was measured with the Woodcock-Johnson III Tests of Cognitive
Abilities (WJ III). The WJ III is a well normed individual
intelligence test that, in addition to yielding a total score, has
multiple subscales that measure the many abilities which are necessary
for learning. Sally’s Broad Cognitive Ability Score (similar to
an IQ) of 114 places her in the high average range at the 82nd
percentile, i.e., she did as well or better on this test as 82 of
100 children her age.
||There is a problem inherent
in all IQ scores, (WJ III, WISC-III, etc.), that are derived from
an average of several subtests. If there is too great a range of
scores, their "average" loses its usefulness as a means
of summarizing the many abilities that combine to form human intelligence.
A better approach is to consider each of the cognitive abilities
separately in making predictions of potential. Human intelligence
is much too complex to be compressed into any one score. Below
are the cognitive (intellectual) abilities measured by the WJ III.
|Visual Processing: Being able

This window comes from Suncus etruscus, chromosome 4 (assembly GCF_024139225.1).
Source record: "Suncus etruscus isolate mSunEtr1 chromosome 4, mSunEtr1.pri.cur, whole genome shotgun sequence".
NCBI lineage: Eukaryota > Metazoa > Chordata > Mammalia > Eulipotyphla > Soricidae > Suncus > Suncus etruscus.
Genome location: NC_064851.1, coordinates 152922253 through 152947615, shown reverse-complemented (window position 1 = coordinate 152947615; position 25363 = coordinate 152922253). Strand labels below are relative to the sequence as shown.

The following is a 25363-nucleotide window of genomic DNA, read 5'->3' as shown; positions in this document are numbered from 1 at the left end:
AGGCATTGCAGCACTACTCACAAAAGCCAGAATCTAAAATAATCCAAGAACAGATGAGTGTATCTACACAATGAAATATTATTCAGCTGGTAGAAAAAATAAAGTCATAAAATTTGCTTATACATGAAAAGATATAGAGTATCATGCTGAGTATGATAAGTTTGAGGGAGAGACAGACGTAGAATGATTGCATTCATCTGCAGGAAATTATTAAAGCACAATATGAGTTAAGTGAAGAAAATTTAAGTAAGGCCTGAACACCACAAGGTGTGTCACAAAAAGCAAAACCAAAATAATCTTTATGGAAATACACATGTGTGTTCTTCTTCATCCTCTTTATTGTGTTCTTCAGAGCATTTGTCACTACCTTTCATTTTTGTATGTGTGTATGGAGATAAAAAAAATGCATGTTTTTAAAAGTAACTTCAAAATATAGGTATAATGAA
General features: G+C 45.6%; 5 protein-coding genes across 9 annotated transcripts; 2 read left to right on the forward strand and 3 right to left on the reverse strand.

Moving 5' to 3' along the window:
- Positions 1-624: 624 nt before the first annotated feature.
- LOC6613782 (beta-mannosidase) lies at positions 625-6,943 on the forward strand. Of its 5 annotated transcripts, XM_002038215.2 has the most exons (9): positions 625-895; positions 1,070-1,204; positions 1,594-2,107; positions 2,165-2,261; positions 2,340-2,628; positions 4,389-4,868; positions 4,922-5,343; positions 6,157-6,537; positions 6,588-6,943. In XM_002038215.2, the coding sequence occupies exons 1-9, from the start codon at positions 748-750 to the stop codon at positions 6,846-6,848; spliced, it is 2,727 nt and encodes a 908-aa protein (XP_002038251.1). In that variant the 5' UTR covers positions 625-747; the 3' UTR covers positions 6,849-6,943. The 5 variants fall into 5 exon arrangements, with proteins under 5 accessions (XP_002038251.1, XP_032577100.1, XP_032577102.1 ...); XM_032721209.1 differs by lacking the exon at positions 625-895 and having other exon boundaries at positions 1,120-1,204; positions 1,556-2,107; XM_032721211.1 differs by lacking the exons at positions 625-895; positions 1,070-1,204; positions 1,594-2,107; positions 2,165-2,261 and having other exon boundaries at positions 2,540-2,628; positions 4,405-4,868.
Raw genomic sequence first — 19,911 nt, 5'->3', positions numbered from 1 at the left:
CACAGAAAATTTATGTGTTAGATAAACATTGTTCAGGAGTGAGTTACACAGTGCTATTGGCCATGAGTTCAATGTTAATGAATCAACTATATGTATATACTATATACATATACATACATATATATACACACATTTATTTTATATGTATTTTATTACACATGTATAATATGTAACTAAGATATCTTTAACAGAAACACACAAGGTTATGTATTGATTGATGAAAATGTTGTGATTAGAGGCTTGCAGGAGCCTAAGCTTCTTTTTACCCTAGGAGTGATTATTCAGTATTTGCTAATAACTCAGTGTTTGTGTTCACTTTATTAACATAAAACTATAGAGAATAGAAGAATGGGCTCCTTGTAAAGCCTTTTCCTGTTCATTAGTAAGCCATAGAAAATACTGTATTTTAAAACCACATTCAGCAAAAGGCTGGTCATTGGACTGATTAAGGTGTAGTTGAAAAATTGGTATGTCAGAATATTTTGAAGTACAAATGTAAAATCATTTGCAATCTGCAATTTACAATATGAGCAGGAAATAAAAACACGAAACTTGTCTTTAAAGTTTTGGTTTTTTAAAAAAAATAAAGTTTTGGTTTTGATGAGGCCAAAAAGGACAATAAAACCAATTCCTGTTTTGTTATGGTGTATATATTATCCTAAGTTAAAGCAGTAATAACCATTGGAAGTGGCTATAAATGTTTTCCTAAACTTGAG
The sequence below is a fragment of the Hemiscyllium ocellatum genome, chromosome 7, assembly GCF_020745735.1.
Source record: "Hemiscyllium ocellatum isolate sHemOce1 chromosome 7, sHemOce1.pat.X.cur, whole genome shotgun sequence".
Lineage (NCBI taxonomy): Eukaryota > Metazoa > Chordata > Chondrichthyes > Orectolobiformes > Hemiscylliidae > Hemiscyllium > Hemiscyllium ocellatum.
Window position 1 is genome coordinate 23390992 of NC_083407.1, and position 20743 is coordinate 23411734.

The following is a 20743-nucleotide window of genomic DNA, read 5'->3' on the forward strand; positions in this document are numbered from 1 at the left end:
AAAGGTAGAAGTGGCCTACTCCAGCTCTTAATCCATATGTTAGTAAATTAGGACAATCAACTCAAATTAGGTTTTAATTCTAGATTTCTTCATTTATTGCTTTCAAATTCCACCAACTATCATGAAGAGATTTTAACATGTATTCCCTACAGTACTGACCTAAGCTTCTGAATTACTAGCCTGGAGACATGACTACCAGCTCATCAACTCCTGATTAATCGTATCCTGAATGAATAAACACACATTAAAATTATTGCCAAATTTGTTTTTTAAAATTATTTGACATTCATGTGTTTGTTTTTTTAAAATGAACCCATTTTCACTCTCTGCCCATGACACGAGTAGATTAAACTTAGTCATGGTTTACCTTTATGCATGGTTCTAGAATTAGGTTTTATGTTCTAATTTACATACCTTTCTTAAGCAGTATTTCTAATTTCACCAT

to accurately see letters and numbers is an essential first step
for reading and math, and the ability to recognize and remember
objects that are seen is important for a broad range of tasks—art,
drafting, architecture, or simply recalling the faces of friends.
Sally placed in the high average range on the visual processing
subtest (Visual Closure).
Processing: This refers to the ability to hear the sounds
which combine to form words. It is a skill which is very important
in spelling and learning new words by hearing them, e.g., learning
a foreign language. It is not the same as Listening Comprehension
which refers to the ability to grasp the meaning of what one hears.
Sally’s auditory processing abilities are very weak. Her skill
at hearing the sounds from which words are built (Incomplete Words)
is at the 16th percentile and her aptitude for blending them into
complete words is at the 25th. This significant weakness probably
is contributing to her problems with reading and spelling.
As the WJ III tests of visual processing do not
measure the tendency to see numbers, letters, and words backward,
the Jordan Left-Right Reversal Test was administered. Sally did
not do as well on the Jordan. Her 14 errors place her at the 0
percentile. When asked to proof read a page of letters and numbers
she failed to recognize a backward z and 7. She also failed to
note the reversals in goob, puick, qull, bab, qencil, bown, etc.
And when she was proofing complete sentences she missed, “The
horse ran no the grass.” This is a serious weakness in a child
her age and suggests the presence of visually based dyslexia.